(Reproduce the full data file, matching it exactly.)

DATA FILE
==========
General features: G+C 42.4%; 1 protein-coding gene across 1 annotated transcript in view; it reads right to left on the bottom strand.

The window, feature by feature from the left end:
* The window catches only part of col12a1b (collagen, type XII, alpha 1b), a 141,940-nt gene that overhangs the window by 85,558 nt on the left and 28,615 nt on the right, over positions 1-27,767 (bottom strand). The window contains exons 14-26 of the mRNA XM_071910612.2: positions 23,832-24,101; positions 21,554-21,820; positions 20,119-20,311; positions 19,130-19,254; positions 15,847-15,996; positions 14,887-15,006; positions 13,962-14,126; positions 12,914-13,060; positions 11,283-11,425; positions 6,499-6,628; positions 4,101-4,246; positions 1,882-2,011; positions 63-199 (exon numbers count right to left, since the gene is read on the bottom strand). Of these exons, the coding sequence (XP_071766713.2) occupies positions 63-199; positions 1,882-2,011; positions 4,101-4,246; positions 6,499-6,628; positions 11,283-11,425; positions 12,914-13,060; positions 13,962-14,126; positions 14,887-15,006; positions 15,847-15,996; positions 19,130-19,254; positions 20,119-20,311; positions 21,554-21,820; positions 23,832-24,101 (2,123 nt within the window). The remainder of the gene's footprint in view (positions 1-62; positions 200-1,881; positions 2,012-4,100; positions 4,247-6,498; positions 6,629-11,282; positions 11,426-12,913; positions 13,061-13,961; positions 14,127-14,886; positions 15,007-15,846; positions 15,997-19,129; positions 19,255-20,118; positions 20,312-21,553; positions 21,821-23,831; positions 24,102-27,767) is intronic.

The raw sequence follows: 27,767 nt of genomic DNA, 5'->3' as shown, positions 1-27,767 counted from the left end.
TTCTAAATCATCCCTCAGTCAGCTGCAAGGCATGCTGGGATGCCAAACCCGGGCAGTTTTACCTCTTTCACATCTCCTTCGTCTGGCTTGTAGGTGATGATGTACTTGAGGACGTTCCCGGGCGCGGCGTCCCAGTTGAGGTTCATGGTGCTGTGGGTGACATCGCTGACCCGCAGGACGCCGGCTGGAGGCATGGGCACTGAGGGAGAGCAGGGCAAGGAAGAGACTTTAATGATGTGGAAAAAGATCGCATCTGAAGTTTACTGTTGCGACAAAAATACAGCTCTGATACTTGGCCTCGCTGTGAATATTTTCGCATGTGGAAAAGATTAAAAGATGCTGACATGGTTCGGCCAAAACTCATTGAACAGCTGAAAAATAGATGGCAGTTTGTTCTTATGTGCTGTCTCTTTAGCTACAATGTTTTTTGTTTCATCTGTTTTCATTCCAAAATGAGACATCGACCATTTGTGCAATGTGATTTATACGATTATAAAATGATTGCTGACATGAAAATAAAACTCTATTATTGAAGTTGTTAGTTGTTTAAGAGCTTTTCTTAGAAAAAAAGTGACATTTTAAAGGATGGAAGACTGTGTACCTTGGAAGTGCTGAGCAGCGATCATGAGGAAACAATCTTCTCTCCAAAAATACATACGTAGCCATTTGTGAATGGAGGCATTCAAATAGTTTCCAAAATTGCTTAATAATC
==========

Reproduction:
General features: G+C 42.4%; 1 protein-coding gene across 1 annotated transcript in view; it reads right to left on the bottom strand.

The window, feature by feature from the left end:
* The window catches only part of col12a1b (collagen, type XII, alpha 1b), a 141,940-nt gene that overhangs the window by 85,558 nt on the left and 28,615 nt on the right, over positions 1-27,767 (bottom strand). The window contains exons 14-26 of the mRNA XM_071910612.2: positions 23,832-24,101; positions 21,554-21,820; positions 20,119-20,311; positions 19,130-19,254; positions 15,847-15,996; positions 14,887-15,006; positions 13,962-14,126; positions 12,914-13,060; positions 11,283-11,425; positions 6,499-6,628; positions 4,101-4,246; positions 1,882-2,011; positions 63-199 (exon numbers count right to left, since the gene is read on the bottom strand). Of these exons, the coding sequence (XP_071766713.2) occupies positions 63-199; positions 1,882-2,011; positions 4,101-4,246; positions 6,499-6,628; positions 11,283-11,425; positions 12,914-13,060; positions 13,962-14,126; positions 14,887-15,006; positions 15,847-15,996; positions 19,130-19,254; positions 20,119-20,311; positions 21,554-21,820; positions 23,832-24,101 (2,123 nt within the window). The remainder of the gene's footprint in view (positions 1-62; positions 200-1,881; positions 2,012-4,100; positions 4,247-6,498; positions 6,629-11,282; positions 11,426-12,913; positions 13,061-13,961; positions 14,127-14,886; positions 15,007-15,846; positions 15,997-19,129; positions 19,255-20,118; positions 20,312-21,553; positions 21,821-23,831; positions 24,102-27,767) is intronic.

The raw sequence follows: 27,767 nt of genomic DNA, 5'->3' as shown, positions 1-27,767 counted from the left end.
TTCTAAATCATCCCTCAGTCAGCTGCAAGGCATGCTGGGATGCCAAACCCGGGCAGTTTTACCTCTTTCACATCTCCTTCGTCTGGCTTGTAGGTGATGATGTACTTGAGGACGTTCCCGGGCGCGGCGTCCCAGTTGAGGTTCATGGTGCTGTGGGTGACATCGCTGACCCGCAGGACGCCGGCTGGAGGCATGGGCACTGAGGGAGAGCAGGGCAAGGAAGAGACTTTAATGATGTGGAAAAAGATCGCATCTGAAGTTTACTGTTGCGACAAAAATACAGCTCTGATACTTGGCCTCGCTGTGAATATTTTCGCATGTGGAAAAGATTAAAAGATGCTGACATGGTTCGGCCAAAACTCATTGAACAGCTGAAAAATAGATGGCAGTTTGTTCTTATGTGCTGTCTCTTTAGCTACAATGTTTTTTGTTTCATCTGTTTTCATTCCAAAATGAGACATCGACCATTTGTGCAATGTGATTTATACGATTATAAAATGATTGCTGACATGAAAATAAAACTCTATTATTGAAGTTGTTAGTTGTTTAAGAGCTTTTCTTAGAAAAAAAGTGACATTTTAAAGGATGGAAGACTGTGTACCTTGGAAGTGCTGAGCAGCGATCATGAGGAAACAATCTTCTCTCCAAAAATACATACGTAGCCATTTGTGAATGGAGGCATTCAAATAGTTTCCAAAATTGCTTAATAATC